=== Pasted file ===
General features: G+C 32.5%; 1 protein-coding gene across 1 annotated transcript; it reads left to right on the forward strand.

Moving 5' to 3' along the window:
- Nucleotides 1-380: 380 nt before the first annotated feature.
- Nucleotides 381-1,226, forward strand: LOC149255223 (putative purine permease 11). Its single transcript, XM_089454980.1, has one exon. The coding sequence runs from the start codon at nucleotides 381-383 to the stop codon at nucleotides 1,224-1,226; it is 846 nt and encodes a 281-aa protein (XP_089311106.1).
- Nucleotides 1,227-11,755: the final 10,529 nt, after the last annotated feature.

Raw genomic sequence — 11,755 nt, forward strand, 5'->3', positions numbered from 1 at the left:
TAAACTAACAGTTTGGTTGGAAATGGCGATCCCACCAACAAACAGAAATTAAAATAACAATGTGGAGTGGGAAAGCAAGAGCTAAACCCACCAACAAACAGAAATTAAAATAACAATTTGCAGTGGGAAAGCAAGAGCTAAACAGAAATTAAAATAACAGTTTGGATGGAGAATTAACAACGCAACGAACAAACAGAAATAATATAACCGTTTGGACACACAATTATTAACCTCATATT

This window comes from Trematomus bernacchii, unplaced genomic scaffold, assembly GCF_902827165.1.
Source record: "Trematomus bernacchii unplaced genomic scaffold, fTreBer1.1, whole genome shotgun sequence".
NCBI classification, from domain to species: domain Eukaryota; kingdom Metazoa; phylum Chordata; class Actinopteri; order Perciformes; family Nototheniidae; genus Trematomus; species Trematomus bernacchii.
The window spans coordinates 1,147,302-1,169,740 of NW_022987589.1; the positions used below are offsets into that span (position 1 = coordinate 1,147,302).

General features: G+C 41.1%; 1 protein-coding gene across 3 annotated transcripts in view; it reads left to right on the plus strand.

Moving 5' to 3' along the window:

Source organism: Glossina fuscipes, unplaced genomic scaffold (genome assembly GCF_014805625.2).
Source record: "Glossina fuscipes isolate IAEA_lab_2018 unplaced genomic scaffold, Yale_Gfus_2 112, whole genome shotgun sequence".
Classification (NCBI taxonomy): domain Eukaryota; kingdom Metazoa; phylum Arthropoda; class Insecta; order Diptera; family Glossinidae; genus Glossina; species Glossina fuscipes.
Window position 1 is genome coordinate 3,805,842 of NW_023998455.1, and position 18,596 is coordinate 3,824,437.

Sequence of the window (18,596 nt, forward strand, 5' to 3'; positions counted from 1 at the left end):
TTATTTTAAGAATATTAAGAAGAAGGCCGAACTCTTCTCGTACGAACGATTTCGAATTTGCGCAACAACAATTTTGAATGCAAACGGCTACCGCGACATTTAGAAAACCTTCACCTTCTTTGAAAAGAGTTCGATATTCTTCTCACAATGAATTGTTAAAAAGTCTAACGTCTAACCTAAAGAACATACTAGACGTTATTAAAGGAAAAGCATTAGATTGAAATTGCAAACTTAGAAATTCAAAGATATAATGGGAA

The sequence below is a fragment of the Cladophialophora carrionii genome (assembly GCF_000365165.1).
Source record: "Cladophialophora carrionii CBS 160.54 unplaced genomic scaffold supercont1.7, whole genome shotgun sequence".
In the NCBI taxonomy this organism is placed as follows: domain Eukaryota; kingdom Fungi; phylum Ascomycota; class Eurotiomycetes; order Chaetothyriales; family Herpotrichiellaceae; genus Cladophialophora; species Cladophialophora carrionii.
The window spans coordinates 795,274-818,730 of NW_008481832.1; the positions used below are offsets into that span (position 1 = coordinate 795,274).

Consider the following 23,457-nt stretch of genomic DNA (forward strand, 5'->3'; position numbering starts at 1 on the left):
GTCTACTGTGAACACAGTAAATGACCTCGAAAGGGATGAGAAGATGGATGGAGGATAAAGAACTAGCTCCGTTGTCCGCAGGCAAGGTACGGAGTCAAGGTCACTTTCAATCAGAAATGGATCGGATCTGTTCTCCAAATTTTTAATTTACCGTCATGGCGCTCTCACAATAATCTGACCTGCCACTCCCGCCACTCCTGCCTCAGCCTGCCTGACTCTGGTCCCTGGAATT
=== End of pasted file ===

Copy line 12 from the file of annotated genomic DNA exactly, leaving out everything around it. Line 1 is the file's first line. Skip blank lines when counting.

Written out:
General features: G+C 41.1%; 1 protein-coding gene across 3 annotated transcripts in view; it reads left to right on the plus strand.